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Alinghi takes commanding lead

Alinghi (left) suffered a broken mast ahead of the semi-finals of the Louis Vuitton Cup.


Switzerland's Alinghi team has taken a 3-0 lead over America's Oracle in the best-of-seven semi-final of the Louis Vuitton Cup .

Alinghi finished 46 seconds ahead of its rival on the waters of Hauraki Gulf to maintain its challenge for the America's Cup.

The Swiss boat won Wednesday's race by 29 seconds and Tuesday's opening duel by one minute and 11 seconds.

Alinghi is one of four remaining teams in the challengers' competition. Up against the Oracle syndicate, led by American software billionaire Larry Ellison, Alinghi is facing its toughest challenge to date.

Oracle crushed the other US syndicate, Oneworld, 4-0 in the quarter-finals.

The semi-final against the team skippered by New Zealander Chris Dickson has been billed as the final, with the winner likely to earn a strong psychological edge should both teams meet up again.

Serious threat

The Swiss syndicate has taken the threat seriously, even if its principal, Ernesto Bertarelli, said the team has already reached all the goals it set itself before the start of the competition.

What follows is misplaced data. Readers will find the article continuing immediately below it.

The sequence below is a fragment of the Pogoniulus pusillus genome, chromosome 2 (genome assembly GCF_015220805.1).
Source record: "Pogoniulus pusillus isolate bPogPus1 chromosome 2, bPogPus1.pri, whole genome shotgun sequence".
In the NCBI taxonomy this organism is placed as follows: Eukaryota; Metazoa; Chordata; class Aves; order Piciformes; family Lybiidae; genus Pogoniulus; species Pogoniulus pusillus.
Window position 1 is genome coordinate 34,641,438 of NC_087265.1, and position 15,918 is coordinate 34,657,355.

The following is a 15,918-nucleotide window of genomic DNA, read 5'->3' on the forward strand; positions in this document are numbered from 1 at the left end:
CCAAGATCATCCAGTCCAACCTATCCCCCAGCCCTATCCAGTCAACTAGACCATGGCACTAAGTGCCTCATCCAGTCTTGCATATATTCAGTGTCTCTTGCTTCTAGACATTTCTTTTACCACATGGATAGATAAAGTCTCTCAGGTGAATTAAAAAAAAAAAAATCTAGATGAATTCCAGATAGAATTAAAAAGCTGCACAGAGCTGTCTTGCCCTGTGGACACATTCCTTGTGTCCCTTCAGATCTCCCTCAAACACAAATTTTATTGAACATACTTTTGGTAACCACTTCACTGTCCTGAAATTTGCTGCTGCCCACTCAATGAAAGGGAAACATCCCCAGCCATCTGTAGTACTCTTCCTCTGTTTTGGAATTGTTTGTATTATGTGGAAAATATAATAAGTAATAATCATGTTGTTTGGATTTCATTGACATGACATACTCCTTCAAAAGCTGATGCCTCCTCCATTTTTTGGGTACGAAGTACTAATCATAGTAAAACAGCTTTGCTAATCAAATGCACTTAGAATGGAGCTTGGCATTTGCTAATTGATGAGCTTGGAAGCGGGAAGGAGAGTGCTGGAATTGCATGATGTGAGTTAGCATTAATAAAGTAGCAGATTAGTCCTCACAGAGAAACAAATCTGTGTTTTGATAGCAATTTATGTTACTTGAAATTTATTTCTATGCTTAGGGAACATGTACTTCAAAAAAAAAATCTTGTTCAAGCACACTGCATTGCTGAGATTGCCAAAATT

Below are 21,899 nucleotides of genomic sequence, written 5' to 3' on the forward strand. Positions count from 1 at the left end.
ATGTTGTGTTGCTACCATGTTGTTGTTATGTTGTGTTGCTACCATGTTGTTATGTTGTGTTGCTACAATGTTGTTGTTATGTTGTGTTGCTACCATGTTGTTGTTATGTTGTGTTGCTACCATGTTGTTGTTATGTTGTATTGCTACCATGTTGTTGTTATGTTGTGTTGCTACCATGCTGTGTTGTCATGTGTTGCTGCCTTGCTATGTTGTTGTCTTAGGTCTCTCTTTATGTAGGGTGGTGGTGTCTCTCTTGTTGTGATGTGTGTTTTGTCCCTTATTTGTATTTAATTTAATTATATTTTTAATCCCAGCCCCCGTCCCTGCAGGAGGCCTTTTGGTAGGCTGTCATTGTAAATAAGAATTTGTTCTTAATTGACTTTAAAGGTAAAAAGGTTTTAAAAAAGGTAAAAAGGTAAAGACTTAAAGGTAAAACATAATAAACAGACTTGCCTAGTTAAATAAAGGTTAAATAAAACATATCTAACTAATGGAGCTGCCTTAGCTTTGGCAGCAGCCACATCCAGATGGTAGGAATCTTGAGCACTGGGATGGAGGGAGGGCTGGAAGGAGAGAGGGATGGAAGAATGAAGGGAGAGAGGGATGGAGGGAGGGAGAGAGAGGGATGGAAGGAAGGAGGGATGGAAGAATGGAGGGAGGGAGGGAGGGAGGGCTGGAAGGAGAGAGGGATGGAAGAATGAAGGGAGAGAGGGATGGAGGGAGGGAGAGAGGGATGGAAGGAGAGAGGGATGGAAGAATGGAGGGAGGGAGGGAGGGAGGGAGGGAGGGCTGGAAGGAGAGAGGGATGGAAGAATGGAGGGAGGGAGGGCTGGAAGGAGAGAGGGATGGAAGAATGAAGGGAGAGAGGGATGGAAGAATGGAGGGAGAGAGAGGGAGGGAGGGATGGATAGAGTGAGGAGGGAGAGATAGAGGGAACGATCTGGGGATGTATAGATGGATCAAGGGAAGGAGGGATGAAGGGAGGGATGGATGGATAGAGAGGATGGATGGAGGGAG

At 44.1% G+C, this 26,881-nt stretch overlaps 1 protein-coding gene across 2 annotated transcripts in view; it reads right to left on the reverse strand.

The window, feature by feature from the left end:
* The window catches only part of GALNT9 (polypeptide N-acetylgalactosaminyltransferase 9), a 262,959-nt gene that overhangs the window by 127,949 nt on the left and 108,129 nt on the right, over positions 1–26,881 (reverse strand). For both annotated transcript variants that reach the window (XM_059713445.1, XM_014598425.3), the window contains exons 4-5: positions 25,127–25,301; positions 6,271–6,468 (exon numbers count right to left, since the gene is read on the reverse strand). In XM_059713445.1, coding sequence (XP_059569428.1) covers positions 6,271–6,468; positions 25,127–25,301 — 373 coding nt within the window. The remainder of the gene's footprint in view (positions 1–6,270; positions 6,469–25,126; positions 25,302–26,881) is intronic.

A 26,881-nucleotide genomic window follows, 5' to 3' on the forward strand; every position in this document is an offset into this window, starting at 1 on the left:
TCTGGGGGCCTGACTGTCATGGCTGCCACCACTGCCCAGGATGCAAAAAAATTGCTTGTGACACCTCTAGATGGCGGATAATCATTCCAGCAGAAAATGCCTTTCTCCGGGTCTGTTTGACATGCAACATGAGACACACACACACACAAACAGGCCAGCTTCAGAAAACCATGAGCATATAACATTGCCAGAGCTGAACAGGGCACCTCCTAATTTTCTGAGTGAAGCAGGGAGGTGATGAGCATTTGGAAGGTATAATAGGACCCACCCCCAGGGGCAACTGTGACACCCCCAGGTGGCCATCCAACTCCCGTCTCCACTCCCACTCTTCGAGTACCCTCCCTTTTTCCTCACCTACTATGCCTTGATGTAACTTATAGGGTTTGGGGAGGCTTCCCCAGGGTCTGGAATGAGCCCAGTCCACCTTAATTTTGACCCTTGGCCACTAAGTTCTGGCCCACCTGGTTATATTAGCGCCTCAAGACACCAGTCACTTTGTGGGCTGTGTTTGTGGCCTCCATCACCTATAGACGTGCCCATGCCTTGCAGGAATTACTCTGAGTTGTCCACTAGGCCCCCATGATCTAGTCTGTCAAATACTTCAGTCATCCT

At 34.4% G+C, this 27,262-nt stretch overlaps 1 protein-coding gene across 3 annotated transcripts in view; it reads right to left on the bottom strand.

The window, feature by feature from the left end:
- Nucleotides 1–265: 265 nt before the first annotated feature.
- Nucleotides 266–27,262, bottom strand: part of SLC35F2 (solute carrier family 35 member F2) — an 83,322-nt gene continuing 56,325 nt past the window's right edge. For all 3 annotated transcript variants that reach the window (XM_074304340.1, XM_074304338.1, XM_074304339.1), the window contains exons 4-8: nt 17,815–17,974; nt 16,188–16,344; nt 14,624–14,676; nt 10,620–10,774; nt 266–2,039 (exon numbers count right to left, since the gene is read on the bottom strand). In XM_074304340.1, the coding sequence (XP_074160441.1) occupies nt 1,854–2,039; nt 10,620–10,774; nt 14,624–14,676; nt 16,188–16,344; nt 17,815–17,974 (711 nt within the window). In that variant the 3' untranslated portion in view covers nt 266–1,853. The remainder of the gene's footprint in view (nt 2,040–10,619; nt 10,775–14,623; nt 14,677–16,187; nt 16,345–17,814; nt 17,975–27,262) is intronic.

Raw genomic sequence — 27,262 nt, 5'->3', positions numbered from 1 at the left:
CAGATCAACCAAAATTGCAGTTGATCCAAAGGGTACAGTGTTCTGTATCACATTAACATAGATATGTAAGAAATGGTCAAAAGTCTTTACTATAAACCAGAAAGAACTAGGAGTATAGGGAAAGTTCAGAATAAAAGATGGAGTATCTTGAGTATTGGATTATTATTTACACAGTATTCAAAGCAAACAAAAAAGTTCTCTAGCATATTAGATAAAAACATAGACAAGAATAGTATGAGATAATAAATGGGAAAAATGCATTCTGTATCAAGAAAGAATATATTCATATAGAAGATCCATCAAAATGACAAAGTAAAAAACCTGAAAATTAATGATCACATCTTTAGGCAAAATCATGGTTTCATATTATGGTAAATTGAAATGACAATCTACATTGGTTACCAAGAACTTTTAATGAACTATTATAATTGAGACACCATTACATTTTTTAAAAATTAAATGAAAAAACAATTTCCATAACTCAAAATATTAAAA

With the competition now entering its closing stages, Swiss supporters are now making the trek to New Zealand to cheer on the team.

Up to 1,000 yachting fans are expected to follow the regattas in Auckland.

"It's my passion for sport, my pride of being Swiss and because I wanted to discover another country that I decided to come to New Zealand," said Jean-Claude Bobs from Vevey in canton Vaud.

Swiss tour operators are fretting, though, despite visitors like Jean-Claude Bobs. The Swiss have failed so far to show much enthusiasm when it comes to heading to New Zealand.

"We have had fewer bookings than we expected," said Stephan Desenger, who works for the Swiss travel agency, Fert Voyage.

"We were counting on getting 3,000 people here for the races, but we have had to lower our estimates."

Unhappy tour operators

Tour operators, who are now hoping at least 1,000 people will make the trip, say two things are holding the Swiss back: long-distance travel - 32 hours flying time - and the overall cost.

French-speakers have also been more enthusiastic than German-speakers.

"The Swiss are really interested in this competition," Desenger told swissinfo.

"If the Cup was taking place on the Mediterranean or on the Atlantic coast, I'm sure a lot more people would have made the trip."

Those who have made the trek around the world seem satisfied though, with front row view of all the sailing action.

The Class America yachts duel less than 200 metres away from the spectator boats that follow the races.

"Its fabulous, a moment of intense and unique emotions," said Myriam, who travelled from Geneva to Auckland. "You forget about the time you spent on the plane."

swissinfo, Francis Egger in Auckland


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